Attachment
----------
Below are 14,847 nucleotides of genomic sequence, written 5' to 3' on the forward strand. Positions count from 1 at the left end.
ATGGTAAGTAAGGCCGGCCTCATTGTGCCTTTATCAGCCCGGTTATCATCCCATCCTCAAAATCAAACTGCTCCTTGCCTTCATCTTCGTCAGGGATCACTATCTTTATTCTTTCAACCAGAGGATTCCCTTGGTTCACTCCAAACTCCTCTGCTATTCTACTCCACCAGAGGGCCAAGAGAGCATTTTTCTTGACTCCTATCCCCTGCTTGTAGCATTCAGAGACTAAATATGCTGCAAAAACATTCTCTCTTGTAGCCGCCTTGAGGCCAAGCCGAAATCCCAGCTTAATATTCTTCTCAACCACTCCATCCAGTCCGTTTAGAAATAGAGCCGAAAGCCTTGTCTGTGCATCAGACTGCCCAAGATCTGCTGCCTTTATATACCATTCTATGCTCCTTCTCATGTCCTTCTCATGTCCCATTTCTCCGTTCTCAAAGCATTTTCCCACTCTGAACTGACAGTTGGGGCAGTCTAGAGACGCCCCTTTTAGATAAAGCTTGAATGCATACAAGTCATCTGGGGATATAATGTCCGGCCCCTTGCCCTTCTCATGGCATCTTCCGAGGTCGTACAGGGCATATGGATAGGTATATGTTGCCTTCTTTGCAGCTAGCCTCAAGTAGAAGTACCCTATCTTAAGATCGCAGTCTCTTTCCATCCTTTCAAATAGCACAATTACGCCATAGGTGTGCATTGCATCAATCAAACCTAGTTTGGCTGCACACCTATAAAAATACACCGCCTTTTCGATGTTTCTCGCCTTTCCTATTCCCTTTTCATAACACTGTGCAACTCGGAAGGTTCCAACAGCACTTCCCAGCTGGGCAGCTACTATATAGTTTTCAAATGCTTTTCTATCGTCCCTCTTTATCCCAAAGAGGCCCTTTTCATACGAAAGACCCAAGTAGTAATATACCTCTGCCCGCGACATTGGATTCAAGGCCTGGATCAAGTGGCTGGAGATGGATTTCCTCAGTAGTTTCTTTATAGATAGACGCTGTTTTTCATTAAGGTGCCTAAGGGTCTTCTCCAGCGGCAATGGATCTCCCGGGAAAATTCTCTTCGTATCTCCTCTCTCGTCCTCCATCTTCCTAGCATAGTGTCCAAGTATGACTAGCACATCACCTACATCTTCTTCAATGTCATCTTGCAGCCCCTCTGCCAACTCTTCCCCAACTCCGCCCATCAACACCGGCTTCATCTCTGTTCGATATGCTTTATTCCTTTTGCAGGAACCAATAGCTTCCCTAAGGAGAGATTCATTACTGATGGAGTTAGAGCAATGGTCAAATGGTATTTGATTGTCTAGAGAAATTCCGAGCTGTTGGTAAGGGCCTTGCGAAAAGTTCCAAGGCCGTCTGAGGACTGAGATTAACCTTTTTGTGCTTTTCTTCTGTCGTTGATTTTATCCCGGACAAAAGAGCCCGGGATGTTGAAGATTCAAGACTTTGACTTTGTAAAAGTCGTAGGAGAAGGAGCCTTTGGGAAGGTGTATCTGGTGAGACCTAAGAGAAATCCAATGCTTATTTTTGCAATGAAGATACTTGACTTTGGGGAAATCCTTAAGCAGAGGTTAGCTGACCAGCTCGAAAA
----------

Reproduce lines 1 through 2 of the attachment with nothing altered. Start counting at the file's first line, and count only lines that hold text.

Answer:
Below are 14,847 nucleotides of genomic sequence, written 5' to 3' on the forward strand. Positions count from 1 at the left end.
ATGGTAAGTAAGGCCGGCCTCATTGTGCCTTTATCAGCCCGGTTATCATCCCATCCTCAAAATCAAACTGCTCCTTGCCTTCATCTTCGTCAGGGATCACTATCTTTATTCTTTCAACCAGAGGATTCCCTTGGTTCACTCCAAACTCCTCTGCTATTCTACTCCACCAGAGGGCCAAGAGAGCATTTTTCTTGACTCCTATCCCCTGCTTGTAGCATTCAGAGACTAAATATGCTGCAAAAACATTCTCTCTTGTAGCCGCCTTGAGGCCAAGCCGAAATCCCAGCTTAATATTCTTCTCAACCACTCCATCCAGTCCGTTTAGAAATAGAGCCGAAAGCCTTGTCTGTGCATCAGACTGCCCAAGATCTGCTGCCTTTATATACCATTCTATGCTCCTTCTCATGTCCTTCTCATGTCCCATTTCTCCGTTCTCAAAGCATTTTCCCACTCTGAACTGACAGTTGGGGCAGTCTAGAGACGCCCCTTTTAGATAAAGCTTGAATGCATACAAGTCATCTGGGGATATAATGTCCGGCCCCTTGCCCTTCTCATGGCATCTTCCGAGGTCGTACAGGGCATATGGATAGGTATATGTTGCCTTCTTTGCAGCTAGCCTCAAGTAGAAGTACCCTATCTTAAGATCGCAGTCTCTTTCCATCCTTTCAAATAGCACAATTACGCCATAGGTGTGCATTGCATCAATCAAACCTAGTTTGGCTGCACACCTATAAAAATACACCGCCTTTTCGATGTTTCTCGCCTTTCCTATTCCCTTTTCATAACACTGTGCAACTCGGAAGGTTCCAACAGCACTTCCCAGCTGGGCAGCTACTATATAGTTTTCAAATGCTTTTCTATCGTCCCTCTTTATCCCAAAGAGGCCCTTTTCATACGAAAGACCCAAGTAGTAATATACCTCTGCCCGCGACATTGGATTCAAGGCCTGGATCAAGTGGCTGGAGATGGATTTCCTCAGTAGTTTCTTTATAGATAGACGCTGTTTTTCATTAAGGTGCCTAAGGGTCTTCTCCAGCGGCAATGGATCTCCCGGGAAAATTCTCTTCGTATCTCCTCTCTCGTCCTCCATCTTCCTAGCATAGTGTCCAAGTATGACTAGCACATCACCTACATCTTCTTCAATGTCATCTTGCAGCCCCTCTGCCAACTCTTCCCCAACTCCGCCCATCAACACCGGCTTCATCTCTGTTCGATATGCTTTATTCCTTTTGCAGGAACCAATAGCTTCCCTAAGGAGAGATTCATTACTGATGGAGTTAGAGCAATGGTCAAATGGTATTTGATTGTCTAGAGAAATTCCGAGCTGTTGGTAAGGGCCTTGCGAAAAGTTCCAAGGCCGTCTGAGGACTGAGATTAACCTTTTTGTGCTTTTCTTCTGTCGTTGATTTTATCCCGGACAAAAGAGCCCGGGATGTTGAAGATTCAAGACTTTGACTTTGTAAAAGTCGTAGGAGAAGGAGCCTTTGGGAAGGTGTATCTGGTGAGACCTAAGAGAAATCCAATGCTTATTTTTGCAATGAAGATACTTGACTTTGGGGAAATCCTTAAGCAGAGGTTAGCTGACCAGCTCGAAAA